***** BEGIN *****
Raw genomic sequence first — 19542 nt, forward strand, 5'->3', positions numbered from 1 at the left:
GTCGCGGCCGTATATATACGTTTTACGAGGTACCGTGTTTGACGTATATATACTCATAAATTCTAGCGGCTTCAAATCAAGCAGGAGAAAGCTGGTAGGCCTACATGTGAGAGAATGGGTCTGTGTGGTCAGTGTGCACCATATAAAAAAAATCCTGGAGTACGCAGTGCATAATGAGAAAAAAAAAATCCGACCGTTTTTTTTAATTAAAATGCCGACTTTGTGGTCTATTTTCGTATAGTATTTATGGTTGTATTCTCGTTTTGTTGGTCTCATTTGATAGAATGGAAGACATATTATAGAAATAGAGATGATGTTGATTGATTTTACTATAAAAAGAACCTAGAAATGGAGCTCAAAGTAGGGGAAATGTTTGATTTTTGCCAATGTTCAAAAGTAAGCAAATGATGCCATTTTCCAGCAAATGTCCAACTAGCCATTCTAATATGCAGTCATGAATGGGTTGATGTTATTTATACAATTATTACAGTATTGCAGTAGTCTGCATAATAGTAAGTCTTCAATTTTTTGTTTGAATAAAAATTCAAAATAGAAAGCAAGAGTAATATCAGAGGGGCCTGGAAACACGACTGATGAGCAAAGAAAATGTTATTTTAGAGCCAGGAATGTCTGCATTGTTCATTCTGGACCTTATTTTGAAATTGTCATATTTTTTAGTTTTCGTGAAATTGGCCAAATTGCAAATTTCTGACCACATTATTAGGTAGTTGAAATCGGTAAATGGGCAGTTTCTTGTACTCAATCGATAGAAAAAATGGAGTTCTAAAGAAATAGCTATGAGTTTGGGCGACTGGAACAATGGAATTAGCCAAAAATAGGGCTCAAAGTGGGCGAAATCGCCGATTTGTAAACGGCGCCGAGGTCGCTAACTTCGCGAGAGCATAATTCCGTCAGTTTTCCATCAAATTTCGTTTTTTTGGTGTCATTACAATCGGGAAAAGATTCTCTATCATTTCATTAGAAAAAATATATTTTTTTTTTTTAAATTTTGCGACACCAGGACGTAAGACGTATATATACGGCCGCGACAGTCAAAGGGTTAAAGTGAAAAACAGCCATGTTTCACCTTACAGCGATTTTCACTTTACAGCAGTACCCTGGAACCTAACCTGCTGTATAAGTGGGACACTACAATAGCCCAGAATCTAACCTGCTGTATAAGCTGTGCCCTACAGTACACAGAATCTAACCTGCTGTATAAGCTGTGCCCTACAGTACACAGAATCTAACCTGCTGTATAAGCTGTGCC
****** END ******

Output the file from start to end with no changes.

Raw genomic sequence first — 19542 nt, forward strand, 5'->3', positions numbered from 1 at the left:
GTCGCGGCCGTATATATACGTTTTACGAGGTACCGTGTTTGACGTATATATACTCATAAATTCTAGCGGCTTCAAATCAAGCAGGAGAAAGCTGGTAGGCCTACATGTGAGAGAATGGGTCTGTGTGGTCAGTGTGCACCATATAAAAAAAATCCTGGAGTACGCAGTGCATAATGAGAAAAAAAAAATCCGACCGTTTTTTTTAATTAAAATGCCGACTTTGTGGTCTATTTTCGTATAGTATTTATGGTTGTATTCTCGTTTTGTTGGTCTCATTTGATAGAATGGAAGACATATTATAGAAATAGAGATGATGTTGATTGATTTTACTATAAAAAGAACCTAGAAATGGAGCTCAAAGTAGGGGAAATGTTTGATTTTTGCCAATGTTCAAAAGTAAGCAAATGATGCCATTTTCCAGCAAATGTCCAACTAGCCATTCTAATATGCAGTCATGAATGGGTTGATGTTATTTATACAATTATTACAGTATTGCAGTAGTCTGCATAATAGTAAGTCTTCAATTTTTTGTTTGAATAAAAATTCAAAATAGAAAGCAAGAGTAATATCAGAGGGGCCTGGAAACACGACTGATGAGCAAAGAAAATGTTATTTTAGAGCCAGGAATGTCTGCATTGTTCATTCTGGACCTTATTTTGAAATTGTCATATTTTTTAGTTTTCGTGAAATTGGCCAAATTGCAAATTTCTGACCACATTATTAGGTAGTTGAAATCGGTAAATGGGCAGTTTCTTGTACTCAATCGATAGAAAAAATGGAGTTCTAAAGAAATAGCTATGAGTTTGGGCGACTGGAACAATGGAATTAGCCAAAAATAGGGCTCAAAGTGGGCGAAATCGCCGATTTGTAAACGGCGCCGAGGTCGCTAACTTCGCGAGAGCATAATTCCGTCAGTTTTCCATCAAATTTCGTTTTTTTGGTGTCATTACAATCGGGAAAAGATTCTCTATCATTTCATTAGAAAAAATATATTTTTTTTTTTTAAATTTTGCGACACCAGGACGTAAGACGTATATATACGGCCGCGACAGTCAAAGGGTTAAAGTGAAAAACAGCCATGTTTCACCTTACAGCGATTTTCACTTTACAGCAGTACCCTGGAACCTAACCTGCTGTATAAGTGGGACACTACAATAGCCCAGAATCTAACCTGCTGTATAAGCTGTGCCCTACAGTACACAGAATCTAACCTGCTGTATAAGCTGTGCCCTACAGTACACAGAATCTAACCTGCTGTATAAGCTGTGCC